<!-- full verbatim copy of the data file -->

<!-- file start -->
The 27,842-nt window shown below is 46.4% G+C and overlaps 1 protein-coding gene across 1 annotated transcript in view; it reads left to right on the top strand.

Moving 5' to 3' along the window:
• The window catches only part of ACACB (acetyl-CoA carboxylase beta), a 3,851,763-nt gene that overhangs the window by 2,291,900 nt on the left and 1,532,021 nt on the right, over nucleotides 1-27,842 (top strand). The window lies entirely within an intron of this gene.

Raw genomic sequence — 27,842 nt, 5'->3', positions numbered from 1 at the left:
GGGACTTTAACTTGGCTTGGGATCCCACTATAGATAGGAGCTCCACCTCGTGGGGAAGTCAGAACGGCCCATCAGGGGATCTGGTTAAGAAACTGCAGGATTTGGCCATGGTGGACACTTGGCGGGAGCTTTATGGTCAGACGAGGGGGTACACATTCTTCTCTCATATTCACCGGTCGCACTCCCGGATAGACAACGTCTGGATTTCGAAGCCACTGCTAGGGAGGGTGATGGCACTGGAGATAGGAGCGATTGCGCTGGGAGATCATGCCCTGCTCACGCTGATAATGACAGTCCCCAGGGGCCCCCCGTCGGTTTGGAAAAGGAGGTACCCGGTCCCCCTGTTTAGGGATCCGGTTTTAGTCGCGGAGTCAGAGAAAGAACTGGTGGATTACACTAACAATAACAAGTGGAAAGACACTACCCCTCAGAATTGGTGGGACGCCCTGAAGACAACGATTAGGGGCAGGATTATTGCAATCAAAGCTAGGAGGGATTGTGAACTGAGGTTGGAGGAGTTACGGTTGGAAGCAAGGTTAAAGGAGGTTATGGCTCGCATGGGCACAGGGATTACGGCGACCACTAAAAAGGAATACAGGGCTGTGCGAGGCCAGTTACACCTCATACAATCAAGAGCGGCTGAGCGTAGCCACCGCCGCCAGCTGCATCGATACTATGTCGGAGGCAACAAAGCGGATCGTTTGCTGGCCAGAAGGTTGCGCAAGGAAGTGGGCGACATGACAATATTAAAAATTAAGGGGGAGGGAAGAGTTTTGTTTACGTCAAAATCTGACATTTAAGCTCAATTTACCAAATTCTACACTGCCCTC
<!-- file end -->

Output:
The 27,842-nt window shown below is 46.4% G+C and overlaps 1 protein-coding gene across 1 annotated transcript in view; it reads left to right on the top strand.

Moving 5' to 3' along the window:
• The window catches only part of ACACB (acetyl-CoA carboxylase beta), a 3,851,763-nt gene that overhangs the window by 2,291,900 nt on the left and 1,532,021 nt on the right, over nucleotides 1-27,842 (top strand). The window lies entirely within an intron of this gene.

Raw genomic sequence — 27,842 nt, 5'->3', positions numbered from 1 at the left:
GGGACTTTAACTTGGCTTGGGATCCCACTATAGATAGGAGCTCCACCTCGTGGGGAAGTCAGAACGGCCCATCAGGGGATCTGGTTAAGAAACTGCAGGATTTGGCCATGGTGGACACTTGGCGGGAGCTTTATGGTCAGACGAGGGGGTACACATTCTTCTCTCATATTCACCGGTCGCACTCCCGGATAGACAACGTCTGGATTTCGAAGCCACTGCTAGGGAGGGTGATGGCACTGGAGATAGGAGCGATTGCGCTGGGAGATCATGCCCTGCTCACGCTGATAATGACAGTCCCCAGGGGCCCCCCGTCGGTTTGGAAAAGGAGGTACCCGGTCCCCCTGTTTAGGGATCCGGTTTTAGTCGCGGAGTCAGAGAAAGAACTGGTGGATTACACTAACAATAACAAGTGGAAAGACACTACCCCTCAGAATTGGTGGGACGCCCTGAAGACAACGATTAGGGGCAGGATTATTGCAATCAAAGCTAGGAGGGATTGTGAACTGAGGTTGGAGGAGTTACGGTTGGAAGCAAGGTTAAAGGAGGTTATGGCTCGCATGGGCACAGGGATTACGGCGACCACTAAAAAGGAATACAGGGCTGTGCGAGGCCAGTTACACCTCATACAATCAAGAGCGGCTGAGCGTAGCCACCGCCGCCAGCTGCATCGATACTATGTCGGAGGCAACAAAGCGGATCGTTTGCTGGCCAGAAGGTTGCGCAAGGAAGTGGGCGACATGACAATATTAAAAATTAAGGGGGAGGGAAGAGTTTTGTTTACGTCAAAATCTGACATTTAAGCTCAATTTACCAAATTCTACACTGCCCTC